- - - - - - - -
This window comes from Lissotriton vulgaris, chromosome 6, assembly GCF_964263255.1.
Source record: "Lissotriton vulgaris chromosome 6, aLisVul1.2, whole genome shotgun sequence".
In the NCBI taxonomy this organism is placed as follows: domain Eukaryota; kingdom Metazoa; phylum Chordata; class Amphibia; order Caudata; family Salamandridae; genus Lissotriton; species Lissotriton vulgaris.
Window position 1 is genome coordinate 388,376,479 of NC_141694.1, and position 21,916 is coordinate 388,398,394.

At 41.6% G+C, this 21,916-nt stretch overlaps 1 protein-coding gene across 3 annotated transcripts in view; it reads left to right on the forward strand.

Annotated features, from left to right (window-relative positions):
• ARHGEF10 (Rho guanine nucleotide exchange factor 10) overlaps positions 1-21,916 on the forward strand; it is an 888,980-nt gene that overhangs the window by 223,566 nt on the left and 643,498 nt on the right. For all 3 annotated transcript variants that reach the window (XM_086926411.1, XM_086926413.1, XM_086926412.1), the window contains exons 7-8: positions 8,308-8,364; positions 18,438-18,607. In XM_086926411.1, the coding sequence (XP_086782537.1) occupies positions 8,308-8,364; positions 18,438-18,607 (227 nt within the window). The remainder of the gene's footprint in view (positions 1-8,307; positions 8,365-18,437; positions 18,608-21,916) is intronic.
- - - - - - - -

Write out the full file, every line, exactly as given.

This window comes from Lissotriton vulgaris, chromosome 6, assembly GCF_964263255.1.
Source record: "Lissotriton vulgaris chromosome 6, aLisVul1.2, whole genome shotgun sequence".
In the NCBI taxonomy this organism is placed as follows: domain Eukaryota; kingdom Metazoa; phylum Chordata; class Amphibia; order Caudata; family Salamandridae; genus Lissotriton; species Lissotriton vulgaris.
Window position 1 is genome coordinate 388,376,479 of NC_141694.1, and position 21,916 is coordinate 388,398,394.

At 41.6% G+C, this 21,916-nt stretch overlaps 1 protein-coding gene across 3 annotated transcripts in view; it reads left to right on the forward strand.

Annotated features, from left to right (window-relative positions):
• ARHGEF10 (Rho guanine nucleotide exchange factor 10) overlaps positions 1-21,916 on the forward strand; it is an 888,980-nt gene that overhangs the window by 223,566 nt on the left and 643,498 nt on the right. For all 3 annotated transcript variants that reach the window (XM_086926411.1, XM_086926413.1, XM_086926412.1), the window contains exons 7-8: positions 8,308-8,364; positions 18,438-18,607. In XM_086926411.1, the coding sequence (XP_086782537.1) occupies positions 8,308-8,364; positions 18,438-18,607 (227 nt within the window). The remainder of the gene's footprint in view (positions 1-8,307; positions 8,365-18,437; positions 18,608-21,916) is intronic.